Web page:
folic acid supplementation

A systematic review, recently published in the Journal of American Medical Association, aimed at determining whether folic acid supplementation reduces the risk of neural tube defects (NTDs). It was observed that studies conducted before food-fortification establish a clear protective role of folic acid, whereas more recent studies, post-fortification, demonstrated a lack such protective effects.

 

Neural tube defects (NTDs), including anencephaly (the absence of a major portion of the brain, skull, and scalp) and spina bifida (the incomplete closing of the backbone around the spinal cord), are some of the most common birth defects in the United States. Several studies in the past have demonstrated the prophylactic efficacy of folic acid in preventing NTDs. In 2009, the US Preventative Services Task Force (USPSTF) officially released a statement, which recommended folic acid supplementation for pregnant women in hopes of reducing the risk of NTDs. A recent review, published in the Journal of American Medical Association, aimed to re-evaluate earlier and more recent studies on the benefit and harm of folic acid supplementation in women, and whether it reduces the risk of NTDs. The authors searched reputable databases including PubMed, the Cochrane Library, and EMBASE for articles on the prophylactic properties of folic acid against NTDs. The results yielded a total of 5,786 abstracts and titles, of which 757 full-text articles were screened. Of these, only 89 articles directly addressed the benefits and harms of using folic acid supplementation as a preventative measure against NTDs, and were thus included. All studies were reviewed independently by two different investigators.

The only randomized controlled trial which addressed the prophylactic effect of folic acid against NTDs was conducted in Hungary and included a total of 5,453 women. The women were divided into either the control group (no folic acid supplementation) or the treatment group (vitamin supplement containing folic acid). In the treatment group, there were no cases of NTDs, whereas the control group had a total of 6 cases. The results at the time were very clear regarding the benefits of folic acid supplementation, and therefore, for ethical reasons, no further clinical trials were conducted. Additional evidence from cohort studies, including the Hungarian Periconceptional Service, also demonstrated that folic acid supplementation was effective in reducing the risk of NTD-affected pregnancies.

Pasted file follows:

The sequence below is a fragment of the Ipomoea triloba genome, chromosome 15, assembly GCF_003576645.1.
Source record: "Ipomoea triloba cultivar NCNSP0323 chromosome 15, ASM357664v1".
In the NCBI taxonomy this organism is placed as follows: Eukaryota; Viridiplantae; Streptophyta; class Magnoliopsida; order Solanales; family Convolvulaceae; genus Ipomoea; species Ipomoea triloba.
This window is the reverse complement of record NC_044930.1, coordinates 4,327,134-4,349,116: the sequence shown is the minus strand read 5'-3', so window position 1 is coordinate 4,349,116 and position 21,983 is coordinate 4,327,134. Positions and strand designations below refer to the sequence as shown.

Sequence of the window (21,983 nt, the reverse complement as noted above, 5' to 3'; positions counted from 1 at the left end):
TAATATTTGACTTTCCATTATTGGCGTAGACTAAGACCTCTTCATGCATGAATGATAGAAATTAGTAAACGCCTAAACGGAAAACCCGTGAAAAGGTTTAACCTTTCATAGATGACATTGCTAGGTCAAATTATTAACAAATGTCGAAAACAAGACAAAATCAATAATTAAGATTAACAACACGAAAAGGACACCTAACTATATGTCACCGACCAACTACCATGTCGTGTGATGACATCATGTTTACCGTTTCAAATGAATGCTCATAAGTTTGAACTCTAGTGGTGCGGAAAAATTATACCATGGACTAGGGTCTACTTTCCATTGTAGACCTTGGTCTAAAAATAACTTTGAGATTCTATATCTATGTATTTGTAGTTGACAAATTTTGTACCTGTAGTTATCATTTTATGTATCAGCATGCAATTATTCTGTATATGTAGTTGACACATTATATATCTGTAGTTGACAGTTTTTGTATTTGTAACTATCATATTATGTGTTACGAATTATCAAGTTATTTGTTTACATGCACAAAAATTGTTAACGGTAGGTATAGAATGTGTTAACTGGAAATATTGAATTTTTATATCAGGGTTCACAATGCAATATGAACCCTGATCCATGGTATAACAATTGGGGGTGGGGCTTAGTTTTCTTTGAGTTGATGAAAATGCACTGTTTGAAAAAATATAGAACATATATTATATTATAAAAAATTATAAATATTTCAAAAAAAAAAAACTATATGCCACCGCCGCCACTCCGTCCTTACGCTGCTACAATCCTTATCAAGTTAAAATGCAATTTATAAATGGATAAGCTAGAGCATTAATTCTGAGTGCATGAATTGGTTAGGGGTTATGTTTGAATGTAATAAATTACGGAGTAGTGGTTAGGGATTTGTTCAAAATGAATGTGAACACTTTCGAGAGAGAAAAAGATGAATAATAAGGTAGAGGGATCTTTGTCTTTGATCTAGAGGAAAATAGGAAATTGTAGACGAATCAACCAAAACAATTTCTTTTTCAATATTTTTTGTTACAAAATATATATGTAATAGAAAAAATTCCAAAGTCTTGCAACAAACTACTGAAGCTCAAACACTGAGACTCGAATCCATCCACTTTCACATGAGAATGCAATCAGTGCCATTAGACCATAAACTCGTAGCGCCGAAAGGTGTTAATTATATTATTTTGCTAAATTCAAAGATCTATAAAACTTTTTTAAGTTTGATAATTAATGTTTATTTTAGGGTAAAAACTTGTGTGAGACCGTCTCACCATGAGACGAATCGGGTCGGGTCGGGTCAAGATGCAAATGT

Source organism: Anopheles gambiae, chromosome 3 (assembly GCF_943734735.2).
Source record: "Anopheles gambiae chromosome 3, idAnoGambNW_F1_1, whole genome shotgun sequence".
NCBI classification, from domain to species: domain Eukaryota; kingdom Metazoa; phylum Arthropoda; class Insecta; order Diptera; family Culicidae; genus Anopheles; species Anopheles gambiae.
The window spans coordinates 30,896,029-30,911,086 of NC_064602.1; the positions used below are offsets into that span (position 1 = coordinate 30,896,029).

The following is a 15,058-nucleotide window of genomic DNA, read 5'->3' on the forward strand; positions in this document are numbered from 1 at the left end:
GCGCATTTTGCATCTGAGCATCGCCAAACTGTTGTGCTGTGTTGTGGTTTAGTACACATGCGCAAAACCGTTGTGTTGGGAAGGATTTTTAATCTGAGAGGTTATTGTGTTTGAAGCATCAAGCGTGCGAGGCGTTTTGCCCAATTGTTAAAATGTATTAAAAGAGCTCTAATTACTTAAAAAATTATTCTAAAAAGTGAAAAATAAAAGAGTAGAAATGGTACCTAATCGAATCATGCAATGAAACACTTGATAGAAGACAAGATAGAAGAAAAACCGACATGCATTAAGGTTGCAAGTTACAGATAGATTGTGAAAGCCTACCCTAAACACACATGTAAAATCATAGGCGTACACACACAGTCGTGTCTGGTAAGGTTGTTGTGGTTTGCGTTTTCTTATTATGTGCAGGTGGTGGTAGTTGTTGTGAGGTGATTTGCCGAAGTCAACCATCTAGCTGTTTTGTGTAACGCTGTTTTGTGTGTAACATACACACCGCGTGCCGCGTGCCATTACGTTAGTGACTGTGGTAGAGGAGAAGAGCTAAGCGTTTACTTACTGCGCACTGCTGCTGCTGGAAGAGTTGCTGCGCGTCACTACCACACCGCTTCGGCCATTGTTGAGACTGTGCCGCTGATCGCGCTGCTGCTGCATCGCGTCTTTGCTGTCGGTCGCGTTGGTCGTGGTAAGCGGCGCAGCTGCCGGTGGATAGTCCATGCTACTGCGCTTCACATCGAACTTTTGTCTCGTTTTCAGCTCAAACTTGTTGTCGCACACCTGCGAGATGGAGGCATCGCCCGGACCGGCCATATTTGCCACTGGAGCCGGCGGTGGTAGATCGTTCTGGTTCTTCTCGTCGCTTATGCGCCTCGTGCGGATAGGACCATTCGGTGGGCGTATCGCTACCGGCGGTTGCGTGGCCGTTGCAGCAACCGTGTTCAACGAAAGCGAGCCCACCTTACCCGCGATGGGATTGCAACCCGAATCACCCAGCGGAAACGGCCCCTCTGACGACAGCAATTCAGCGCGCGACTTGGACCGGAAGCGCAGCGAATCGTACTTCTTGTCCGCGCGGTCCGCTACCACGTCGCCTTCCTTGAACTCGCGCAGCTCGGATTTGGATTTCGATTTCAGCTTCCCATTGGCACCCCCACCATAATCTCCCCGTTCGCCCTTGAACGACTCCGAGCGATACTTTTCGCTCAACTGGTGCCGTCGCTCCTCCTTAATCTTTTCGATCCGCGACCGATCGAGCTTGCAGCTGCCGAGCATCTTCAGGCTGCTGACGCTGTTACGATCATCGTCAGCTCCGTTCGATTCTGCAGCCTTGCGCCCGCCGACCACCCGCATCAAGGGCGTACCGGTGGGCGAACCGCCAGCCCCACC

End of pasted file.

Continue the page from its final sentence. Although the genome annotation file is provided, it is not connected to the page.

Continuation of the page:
Surprisingly, case-controlled studies had varying results. For instance, the National Birth Defects Prevention Study and studies based on data from the California Birth Defects Monitoring Program showed a lack of association between supplementation and NTDs. In these studies, participants were asked to recall their use of supplements and hence the lack of association could merely be a consequence of recall bias (defined as the systematic error caused by in the ability to correctly remember past events and/or experiences). Finally, two studies, published in 1993 and 2001, based on data from the Slone Birth Defects Study (a case-control study that began in 1976), concluded that supplementation reduced NTDs risk. A third study based on the same Slone Birth Defects Study, published more recently in 2011, demonstrated a lack of effectiveness. Overall, early evidence suggests that folic acid supplementation is an effective strategy for reducing the risk of NTDs. Recent data, however, is conflicting. This could partly be due to food fortification efforts in 1998, where the United States began adding folate to grain products, as well as other key vitamins and minerals to other various staple foods. The current review also concluded that evidence regarding folic acid supplementation efficacy based on race, ethnicity, dose, timing, and duration is inconsistent. They also established that folic acid supplementation does not increase the risk of childhood respiratory illnesses including asthma.

In conclusion, earlier studies, using data before food-fortification, show that folic acid supplementation reduces the risk of NTDs. However, more recent studies, post-fortification, do not demonstrate a clear protective association. It is possible that the lack of association in more recent studies is a consequence of recall bias, poor study design, and inadequate/inappropriate sample size. Moving forward, it would be worthwhile to investigate whether folic acid supplementation reduces the risk of complications other than NTDs.

 

Written By: Haisam Shah, BSc


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